Very high tech over here. 

Very high tech over here. 

In a blackberry muddled cocktail? Well, yes please!

In a blackberry muddled cocktail? Well, yes please!


Macerating Fruit

Macerate: verb. soften or become softened by soaking in a liquid.

When macerating fresh fruit, often you will just add sugar and a little salt and then let it sit. The salt and sugar will draw out the juices of the fruit and break down the tissue slightly, creating a soft fruit sauce- no added liquid necessary!  

There are a few reasons you might use this technique.

1. Softening dried fruit by soaking in flavorful liquid, like vinegar (for a salad dressing), wine, or other alcohol or juice.

2. Breaking down stringent fruit before baking or serving, to change the feel and presentation of the fruit or draw out more flavors. I find macerated strawberries to be much more flavorful than fresh.

Here's how it's done.

Start with fresh fruit, chopped up, and have the recipe amount of sugar and salt at the ready.

Start with fresh fruit, chopped up, and have the recipe amount of sugar and salt at the ready.

Sprinkle the recipe amount of salt over the fruit. You can use a measuring spoon. I'm a rebel.

Sprinkle the recipe amount of salt over the fruit. You can use a measuring spoon. I'm a rebel.

Add the sugar and stir the fruit together well.

Add the sugar and stir the fruit together well.

Right now it will look pretty dry and grainy. Don't worry! Cover the fruit well with plastic wrap and set it aside to chill. Soon magical things will happen.

Right now it will look pretty dry and grainy. Don't worry! Cover the fruit well with plastic wrap and set it aside to chill. Soon magical things will happen.

Magic! The fruit has released it's delicious juices and is fully macerated.

Magic! The fruit has released it's delicious juices and is fully macerated.



Blooming Gelatin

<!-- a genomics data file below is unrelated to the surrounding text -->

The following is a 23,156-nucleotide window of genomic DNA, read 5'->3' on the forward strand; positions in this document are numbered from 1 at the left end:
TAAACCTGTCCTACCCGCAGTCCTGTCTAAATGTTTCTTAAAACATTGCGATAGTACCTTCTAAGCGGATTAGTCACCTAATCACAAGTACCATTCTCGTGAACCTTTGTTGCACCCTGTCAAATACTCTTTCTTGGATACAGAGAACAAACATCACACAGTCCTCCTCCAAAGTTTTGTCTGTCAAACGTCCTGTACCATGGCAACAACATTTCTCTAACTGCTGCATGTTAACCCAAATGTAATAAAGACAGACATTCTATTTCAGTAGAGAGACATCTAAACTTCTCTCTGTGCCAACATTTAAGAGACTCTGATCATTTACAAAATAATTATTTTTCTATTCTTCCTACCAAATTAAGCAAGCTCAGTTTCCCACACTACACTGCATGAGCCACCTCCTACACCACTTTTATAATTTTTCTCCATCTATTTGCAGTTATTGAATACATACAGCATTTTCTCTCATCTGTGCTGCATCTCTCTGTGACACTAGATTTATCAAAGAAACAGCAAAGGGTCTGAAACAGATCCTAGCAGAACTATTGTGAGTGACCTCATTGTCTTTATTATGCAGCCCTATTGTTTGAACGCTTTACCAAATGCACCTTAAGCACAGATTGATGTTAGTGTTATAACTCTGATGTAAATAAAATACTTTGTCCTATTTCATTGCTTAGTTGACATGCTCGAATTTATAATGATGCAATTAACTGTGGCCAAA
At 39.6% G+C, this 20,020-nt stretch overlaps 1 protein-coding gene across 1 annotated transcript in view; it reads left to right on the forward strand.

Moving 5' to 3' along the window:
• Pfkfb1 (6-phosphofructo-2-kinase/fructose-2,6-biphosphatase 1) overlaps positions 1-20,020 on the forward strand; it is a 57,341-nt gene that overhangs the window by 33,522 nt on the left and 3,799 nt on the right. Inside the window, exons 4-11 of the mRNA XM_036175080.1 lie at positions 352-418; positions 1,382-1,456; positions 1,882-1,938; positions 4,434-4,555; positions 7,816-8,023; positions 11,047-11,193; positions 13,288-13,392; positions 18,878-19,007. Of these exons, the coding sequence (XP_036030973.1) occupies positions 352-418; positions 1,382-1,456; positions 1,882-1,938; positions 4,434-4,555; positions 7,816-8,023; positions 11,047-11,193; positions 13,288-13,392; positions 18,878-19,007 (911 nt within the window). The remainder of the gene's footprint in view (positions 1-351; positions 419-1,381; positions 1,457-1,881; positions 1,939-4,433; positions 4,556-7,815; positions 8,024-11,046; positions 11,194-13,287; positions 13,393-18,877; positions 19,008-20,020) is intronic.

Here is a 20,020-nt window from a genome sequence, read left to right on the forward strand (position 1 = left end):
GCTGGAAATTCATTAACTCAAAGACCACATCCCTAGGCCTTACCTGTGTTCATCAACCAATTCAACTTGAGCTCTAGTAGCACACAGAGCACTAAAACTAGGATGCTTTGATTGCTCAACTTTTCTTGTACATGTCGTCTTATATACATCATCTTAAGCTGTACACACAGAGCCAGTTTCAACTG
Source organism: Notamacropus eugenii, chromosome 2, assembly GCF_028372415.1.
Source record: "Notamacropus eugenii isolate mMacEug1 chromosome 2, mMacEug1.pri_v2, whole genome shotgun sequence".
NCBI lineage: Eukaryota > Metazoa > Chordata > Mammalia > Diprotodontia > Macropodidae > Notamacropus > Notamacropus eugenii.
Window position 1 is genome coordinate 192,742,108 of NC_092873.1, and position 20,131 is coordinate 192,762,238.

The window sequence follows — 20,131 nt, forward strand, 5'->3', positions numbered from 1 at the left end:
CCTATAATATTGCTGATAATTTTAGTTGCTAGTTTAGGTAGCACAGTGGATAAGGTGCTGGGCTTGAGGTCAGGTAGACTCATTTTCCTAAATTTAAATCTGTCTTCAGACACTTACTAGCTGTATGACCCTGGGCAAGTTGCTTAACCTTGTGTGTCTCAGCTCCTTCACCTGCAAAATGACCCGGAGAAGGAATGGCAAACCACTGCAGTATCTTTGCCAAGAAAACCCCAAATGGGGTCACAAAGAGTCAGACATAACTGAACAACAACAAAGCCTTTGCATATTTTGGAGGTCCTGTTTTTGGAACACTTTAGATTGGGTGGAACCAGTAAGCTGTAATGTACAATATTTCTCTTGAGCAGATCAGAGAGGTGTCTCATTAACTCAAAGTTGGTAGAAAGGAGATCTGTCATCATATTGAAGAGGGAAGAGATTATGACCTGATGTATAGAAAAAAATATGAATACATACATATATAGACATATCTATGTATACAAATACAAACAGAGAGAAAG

Bloom: verb. use cold liquid to soften gelatin before adding to a hot liquid, allowing gelatin to dissolve.

'Bloom' is also a term used to describe the stiffness of the gelatin, which can be graded at different levels. If I call for gelatin in a recipe, unless otherwise noted, I'm talking about the unflavored gelatin packets you can buy at the store.

Here's how you do it. Pour the liquid called for in your recipe, room temperature or cold but not warm, into a bowl or ramekin. Sprinkle the gelatin on top of the liquid- your goal is to keep large clumps from forming. You don't need to stir it, just set it aside for a few minutes to bloom.

Once the gelatin has absorbed the liquid, it will be a solid-gel substance and spring back if you touch it with your finger. It may also be emitting a nasty odor- it is an animal-based product, and it's not a good smell. It will go away once added to your recipe, I promise.

Be sure to whisk your gelatin very thoroughly into the hot liquid in your recipe, to avoid clumps. Clumps are gross.

Knox is giving me a million dollars for this photo. Ha. Not. But seriously- no product endorsement going on here at mise en place.

Knox is giving me a million dollars for this photo. Ha. Not. But seriously- no product endorsement going on here at mise en place.

blooming gelatin 1.jpg
It's done! Don't try this at home. I mean, you can, but it's 50/50 that you'll make a mess on your counter.

It's done! Don't try this at home. I mean, you can, but it's 50/50 that you'll make a mess on your counter.

Don't worry if you have little dryish patches. It's ready!

Don't worry if you have little dryish patches. It's ready!